Then we have the everyday experiences with large corporations we deal with where customer service is so often a byword with absolutely no meaning in the 'real' world. At every turn there seem to be cutbacks in staffing both in the private and public sectors and I have to ask, ‘What’s going on?’ We keep getting increases in fees for services and corporations report huge profits yet they seem to need to cut back staff on a regular basis and often claim they don’t have the money to pay decent wages to the ones who are left.
The talk is of recession and countries going broke yet somebody’s making some very big money in the middle of all this. So I keep asking, ‘What’s changed?’
Here are a few of the changes I’ve observed in my lifetime that seem to be related to this decline:
On the individual level
1) We’ve become a debt based economy. The advent of credit cards and high interest debt changed the way we live in ways I can only begin to fathom.
2) We want, want, want and we are willing to owe, owe, owe to get, get, get.
3) The amount of ‘stuff’ individuals are accumulating is mind boggling (notice the number of storage places that have popped up in the past 25 years or so).
4) We’d rather mask problems than face them for the most part.
5) We’ve become totally distracted by the desire to be entertained. Even churches have become entertainment centres in order to attract and keep followers. Notice the amount of money entertainers and sports figures command. That’s only possible because of the amount of money we are willing to spend to keep ourselves distracted so we won’t have to feel too much despair, unhappiness or lack of fulfillment.
On the business level
1) The economy is dominated by large, publicly traded corporations where the owners are stock holders who have no investment or interest other than financial. As a result the sense of pride in ownership and service mindedness that goes with that have all but disappeared. Employees seem to be the most disposable assets.
2) Lots of small businesses start up but few succeed because we are so conditioned through advertising and such to go for the well known brands.
3) The large pharmaceutical companies fund most of the medical training and so doctors are taught to treat with drugs. The amounts spent on prescription and non prescription drugs today are staggering.
4) Big banks and big business appear to be the ones really running our countries at least here in the West.
5) Oil companies, fearing they may lose control and money seem to be blocking a lot of the progress that could be made in finding other sustainable energy sources.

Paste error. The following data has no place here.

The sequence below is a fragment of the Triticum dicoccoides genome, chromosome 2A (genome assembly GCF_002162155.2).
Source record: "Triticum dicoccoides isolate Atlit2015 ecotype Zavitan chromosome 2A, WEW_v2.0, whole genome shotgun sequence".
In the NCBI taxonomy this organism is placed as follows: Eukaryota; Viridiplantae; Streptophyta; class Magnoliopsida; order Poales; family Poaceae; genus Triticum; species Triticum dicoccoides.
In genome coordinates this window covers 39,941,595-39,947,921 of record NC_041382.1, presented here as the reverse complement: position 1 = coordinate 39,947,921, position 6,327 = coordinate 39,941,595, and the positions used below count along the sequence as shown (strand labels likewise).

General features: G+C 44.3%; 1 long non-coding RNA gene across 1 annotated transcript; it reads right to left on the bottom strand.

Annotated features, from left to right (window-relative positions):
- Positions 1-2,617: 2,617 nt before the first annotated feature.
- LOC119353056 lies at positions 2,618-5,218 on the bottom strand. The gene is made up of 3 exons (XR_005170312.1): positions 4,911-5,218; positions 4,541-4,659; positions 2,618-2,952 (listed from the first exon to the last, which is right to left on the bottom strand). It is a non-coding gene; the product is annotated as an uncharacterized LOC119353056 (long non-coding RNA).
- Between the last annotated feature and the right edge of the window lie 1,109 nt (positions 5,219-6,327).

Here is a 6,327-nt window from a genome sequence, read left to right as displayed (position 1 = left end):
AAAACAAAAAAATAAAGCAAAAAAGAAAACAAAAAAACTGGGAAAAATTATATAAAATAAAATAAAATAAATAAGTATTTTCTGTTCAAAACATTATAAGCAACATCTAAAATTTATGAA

On a global level there are just so darn many of us on the planet now. No matter what else we do, somehow we need to deal with the overpopulation situation.
These are just a few of the changes that readily come to mind, there are many more no doubt.
So what do we do given where we are?
Here are a few thoughts that come to mind.
First, we need to face what is going. Putting our heads in the sand and trying to ignore it all doesn’t seem to work very well. Believe me, I’ve tried. Thinking positive is great as long as it isn’t about avoiding but rather being unconditionally present and able to see beyond limitation .
Then we need to take a big breath and own it all. It’s so easy to point fingers and blame ‘them’. We may not see exactly how we’re responsible but if there is a willingness to see that we are all in this together then perhaps we can join in more meaningful ways to make necessary changes.
Of course it would be very helpful to notice what beliefs and assumptions we’ve been making that contribute to the situation. If we can compassionately inquire into these stories we have about the way life is and bring peace to the emotions engendered by those beliefs perhaps we can find compassionate and peaceful ways of evolving into something more tenable for everyone. Otherwise, if we keep avoiding and projecting ideas that aren’t actually working to make anything better onto the world we only maintain the status quo or dig ourselves even deeper into the mire.
Then from a place of peace and openness we are better able to see other possibilities and make choices based on what is truly important to us as part of the whole rather than from a limited, fear based position.
Some of the possibilities that come to mind include:
a) We might start buying more quality and less quantity, supporting more businesses that are locally owned.
b) What if instead of running out and creating more debt by buying things we don’t need to make ourselves feel better, we spent more time doing things that are meaningful and fun.
c) We may possibly look at our investments and see if there are other options that may be more in alignment with our values.
d) Perhaps we might partner with others to provide services that contribute to wellbeing rather than just economic gain.
The possibilities are only as limited as we are.
In this year of the protest, it’s important to realize that even if protests should bring about wanted change, there needs to be a change in consciousness to sustain it. Compassionate, connected commitment to living authentically and responsibly is a powerful way to bring about sustainable, inclusive and effective change in the world.